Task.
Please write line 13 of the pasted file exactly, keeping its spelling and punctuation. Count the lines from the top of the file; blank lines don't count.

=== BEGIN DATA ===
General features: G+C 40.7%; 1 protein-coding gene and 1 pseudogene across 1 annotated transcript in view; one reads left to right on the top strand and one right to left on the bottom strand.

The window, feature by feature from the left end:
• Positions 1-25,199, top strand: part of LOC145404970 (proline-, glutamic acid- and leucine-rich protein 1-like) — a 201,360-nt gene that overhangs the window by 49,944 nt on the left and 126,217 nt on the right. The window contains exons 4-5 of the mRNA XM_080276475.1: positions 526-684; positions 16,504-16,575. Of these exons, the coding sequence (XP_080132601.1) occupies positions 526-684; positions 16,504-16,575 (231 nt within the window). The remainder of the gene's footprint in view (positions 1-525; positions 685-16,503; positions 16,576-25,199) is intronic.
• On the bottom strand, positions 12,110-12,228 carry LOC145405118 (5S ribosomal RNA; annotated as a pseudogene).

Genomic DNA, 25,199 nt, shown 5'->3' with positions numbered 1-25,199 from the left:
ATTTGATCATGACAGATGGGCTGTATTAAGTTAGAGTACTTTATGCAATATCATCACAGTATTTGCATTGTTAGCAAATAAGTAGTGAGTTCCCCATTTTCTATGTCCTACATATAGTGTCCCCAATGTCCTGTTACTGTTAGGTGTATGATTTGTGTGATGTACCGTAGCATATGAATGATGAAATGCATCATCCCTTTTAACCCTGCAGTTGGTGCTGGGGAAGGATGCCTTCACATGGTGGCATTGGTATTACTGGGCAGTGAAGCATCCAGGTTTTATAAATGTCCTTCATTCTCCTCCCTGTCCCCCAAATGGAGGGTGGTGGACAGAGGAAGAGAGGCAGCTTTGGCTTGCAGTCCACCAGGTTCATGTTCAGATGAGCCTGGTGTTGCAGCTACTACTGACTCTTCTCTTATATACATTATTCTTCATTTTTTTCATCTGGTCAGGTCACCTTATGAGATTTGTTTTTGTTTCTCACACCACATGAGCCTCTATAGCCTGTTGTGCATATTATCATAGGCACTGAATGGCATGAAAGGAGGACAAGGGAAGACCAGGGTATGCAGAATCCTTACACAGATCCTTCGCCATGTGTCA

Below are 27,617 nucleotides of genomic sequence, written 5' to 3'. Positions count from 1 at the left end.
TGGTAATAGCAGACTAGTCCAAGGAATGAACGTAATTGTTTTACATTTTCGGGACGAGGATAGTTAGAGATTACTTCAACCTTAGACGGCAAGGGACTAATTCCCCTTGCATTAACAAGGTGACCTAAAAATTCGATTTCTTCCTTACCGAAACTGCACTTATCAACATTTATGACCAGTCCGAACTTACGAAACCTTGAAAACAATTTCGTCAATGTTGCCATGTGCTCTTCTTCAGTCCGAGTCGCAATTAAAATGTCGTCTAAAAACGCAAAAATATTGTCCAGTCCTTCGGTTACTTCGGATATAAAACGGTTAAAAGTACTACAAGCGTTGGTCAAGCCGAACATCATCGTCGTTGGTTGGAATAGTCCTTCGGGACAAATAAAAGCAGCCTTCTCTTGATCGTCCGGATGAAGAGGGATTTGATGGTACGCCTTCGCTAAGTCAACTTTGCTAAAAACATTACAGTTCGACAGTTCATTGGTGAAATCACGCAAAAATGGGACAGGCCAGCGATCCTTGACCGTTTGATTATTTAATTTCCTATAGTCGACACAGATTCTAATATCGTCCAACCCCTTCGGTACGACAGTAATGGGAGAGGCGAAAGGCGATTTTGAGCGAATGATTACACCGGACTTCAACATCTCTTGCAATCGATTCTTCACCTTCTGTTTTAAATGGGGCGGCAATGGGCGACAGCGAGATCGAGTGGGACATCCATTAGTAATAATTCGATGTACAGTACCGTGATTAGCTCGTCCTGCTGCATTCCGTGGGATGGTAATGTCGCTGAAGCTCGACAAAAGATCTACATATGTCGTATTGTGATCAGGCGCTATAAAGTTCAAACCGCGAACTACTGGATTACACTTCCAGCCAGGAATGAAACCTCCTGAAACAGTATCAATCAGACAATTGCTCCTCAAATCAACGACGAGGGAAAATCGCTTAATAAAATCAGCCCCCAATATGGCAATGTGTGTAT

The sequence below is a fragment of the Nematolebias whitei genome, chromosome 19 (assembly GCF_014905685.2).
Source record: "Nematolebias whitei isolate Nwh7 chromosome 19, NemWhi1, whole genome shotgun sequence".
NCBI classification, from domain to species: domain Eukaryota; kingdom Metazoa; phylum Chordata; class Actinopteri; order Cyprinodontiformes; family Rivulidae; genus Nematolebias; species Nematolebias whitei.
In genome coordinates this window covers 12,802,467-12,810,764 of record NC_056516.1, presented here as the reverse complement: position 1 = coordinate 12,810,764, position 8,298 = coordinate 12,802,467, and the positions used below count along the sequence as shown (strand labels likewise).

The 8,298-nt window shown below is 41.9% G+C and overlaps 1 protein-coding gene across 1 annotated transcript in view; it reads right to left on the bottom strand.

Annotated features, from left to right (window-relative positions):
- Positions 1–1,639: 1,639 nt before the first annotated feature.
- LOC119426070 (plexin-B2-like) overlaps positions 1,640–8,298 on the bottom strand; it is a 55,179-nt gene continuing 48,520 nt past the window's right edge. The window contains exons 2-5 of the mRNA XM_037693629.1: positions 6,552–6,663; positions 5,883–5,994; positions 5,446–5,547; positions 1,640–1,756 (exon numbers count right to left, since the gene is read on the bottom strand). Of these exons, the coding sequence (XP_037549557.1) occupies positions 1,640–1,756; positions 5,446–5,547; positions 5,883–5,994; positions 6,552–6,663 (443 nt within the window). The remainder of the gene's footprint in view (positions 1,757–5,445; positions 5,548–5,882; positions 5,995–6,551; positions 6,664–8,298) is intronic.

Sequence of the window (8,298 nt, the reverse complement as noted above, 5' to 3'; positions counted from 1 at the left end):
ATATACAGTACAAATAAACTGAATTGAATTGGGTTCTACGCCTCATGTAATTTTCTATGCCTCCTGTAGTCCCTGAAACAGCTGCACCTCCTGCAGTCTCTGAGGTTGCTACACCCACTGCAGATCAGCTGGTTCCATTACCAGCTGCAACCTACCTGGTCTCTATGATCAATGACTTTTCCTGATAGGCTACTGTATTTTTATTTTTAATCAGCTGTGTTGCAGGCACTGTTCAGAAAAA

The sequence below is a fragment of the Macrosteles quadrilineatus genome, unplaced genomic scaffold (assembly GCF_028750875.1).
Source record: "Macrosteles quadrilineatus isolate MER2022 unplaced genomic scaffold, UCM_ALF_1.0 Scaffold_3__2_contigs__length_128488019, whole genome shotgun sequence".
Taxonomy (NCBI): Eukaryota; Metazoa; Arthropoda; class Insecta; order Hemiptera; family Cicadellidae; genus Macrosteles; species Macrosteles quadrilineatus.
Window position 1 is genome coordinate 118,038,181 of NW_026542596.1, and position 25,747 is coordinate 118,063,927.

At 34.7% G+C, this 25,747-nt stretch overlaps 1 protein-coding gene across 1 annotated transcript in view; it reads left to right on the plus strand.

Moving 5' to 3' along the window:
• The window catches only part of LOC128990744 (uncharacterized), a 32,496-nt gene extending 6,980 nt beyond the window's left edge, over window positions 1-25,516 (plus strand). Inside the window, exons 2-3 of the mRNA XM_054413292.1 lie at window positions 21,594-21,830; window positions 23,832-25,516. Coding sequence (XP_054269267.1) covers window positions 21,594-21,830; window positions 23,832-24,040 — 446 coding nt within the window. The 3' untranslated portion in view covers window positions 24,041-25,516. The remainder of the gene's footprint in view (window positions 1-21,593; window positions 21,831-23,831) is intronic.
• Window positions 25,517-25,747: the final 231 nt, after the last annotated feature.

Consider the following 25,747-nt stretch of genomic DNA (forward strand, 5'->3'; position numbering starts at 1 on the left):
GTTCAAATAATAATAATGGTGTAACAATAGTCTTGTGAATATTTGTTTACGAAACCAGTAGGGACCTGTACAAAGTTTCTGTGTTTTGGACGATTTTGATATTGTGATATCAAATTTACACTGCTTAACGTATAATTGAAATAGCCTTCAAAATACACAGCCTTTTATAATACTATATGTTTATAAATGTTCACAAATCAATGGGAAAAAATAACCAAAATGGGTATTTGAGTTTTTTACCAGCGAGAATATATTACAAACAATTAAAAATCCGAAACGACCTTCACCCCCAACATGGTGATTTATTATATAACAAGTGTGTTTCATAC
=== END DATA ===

The 8,298-nt window shown below is 41.9% G+C and overlaps 1 protein-coding gene across 1 annotated transcript in view; it reads right to left on the bottom strand.